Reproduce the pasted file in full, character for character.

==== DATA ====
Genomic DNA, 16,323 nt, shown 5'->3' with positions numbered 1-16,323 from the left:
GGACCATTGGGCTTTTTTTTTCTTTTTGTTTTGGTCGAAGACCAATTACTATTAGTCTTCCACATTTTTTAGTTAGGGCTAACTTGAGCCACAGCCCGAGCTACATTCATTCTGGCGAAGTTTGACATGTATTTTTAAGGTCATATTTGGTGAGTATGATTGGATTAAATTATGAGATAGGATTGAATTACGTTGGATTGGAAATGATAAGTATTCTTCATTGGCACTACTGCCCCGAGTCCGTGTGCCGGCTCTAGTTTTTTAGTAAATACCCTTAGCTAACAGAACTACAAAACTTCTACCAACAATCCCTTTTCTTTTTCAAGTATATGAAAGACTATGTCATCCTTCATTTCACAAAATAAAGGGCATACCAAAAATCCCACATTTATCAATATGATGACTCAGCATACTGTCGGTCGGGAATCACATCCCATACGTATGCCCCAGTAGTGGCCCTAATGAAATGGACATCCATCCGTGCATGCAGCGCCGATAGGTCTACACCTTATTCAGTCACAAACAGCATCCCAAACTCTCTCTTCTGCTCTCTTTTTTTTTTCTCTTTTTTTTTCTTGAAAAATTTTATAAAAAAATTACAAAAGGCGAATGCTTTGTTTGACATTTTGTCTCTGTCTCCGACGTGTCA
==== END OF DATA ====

Genomic DNA, 16,323 nt, shown 5'->3' with positions numbered 1-16,323 from the left:
GGACCATTGGGCTTTTTTTTTCTTTTTGTTTTGGTCGAAGACCAATTACTATTAGTCTTCCACATTTTTTAGTTAGGGCTAACTTGAGCCACAGCCCGAGCTACATTCATTCTGGCGAAGTTTGACATGTATTTTTAAGGTCATATTTGGTGAGTATGATTGGATTAAATTATGAGATAGGATTGAATTACGTTGGATTGGAAATGATAAGTATTCTTCATTGGCACTACTGCCCCGAGTCCGTGTGCCGGCTCTAGTTTTTTAGTAAATACCCTTAGCTAACAGAACTACAAAACTTCTACCAACAATCCCTTTTCTTTTTCAAGTATATGAAAGACTATGTCATCCTTCATTTCACAAAATAAAGGGCATACCAAAAATCCCACATTTATCAATATGATGACTCAGCATACTGTCGGTCGGGAATCACATCCCATACGTATGCCCCAGTAGTGGCCCTAATGAAATGGACATCCATCCGTGCATGCAGCGCCGATAGGTCTACACCTTATTCAGTCACAAACAGCATCCCAAACTCTCTCTTCTGCTCTCTTTTTTTTTTCTCTTTTTTTTTCTTGAAAAATTTTATAAAAAAATTACAAAAGGCGAATGCTTTGTTTGACATTTTGTCTCTGTCTCCGACGTGTCA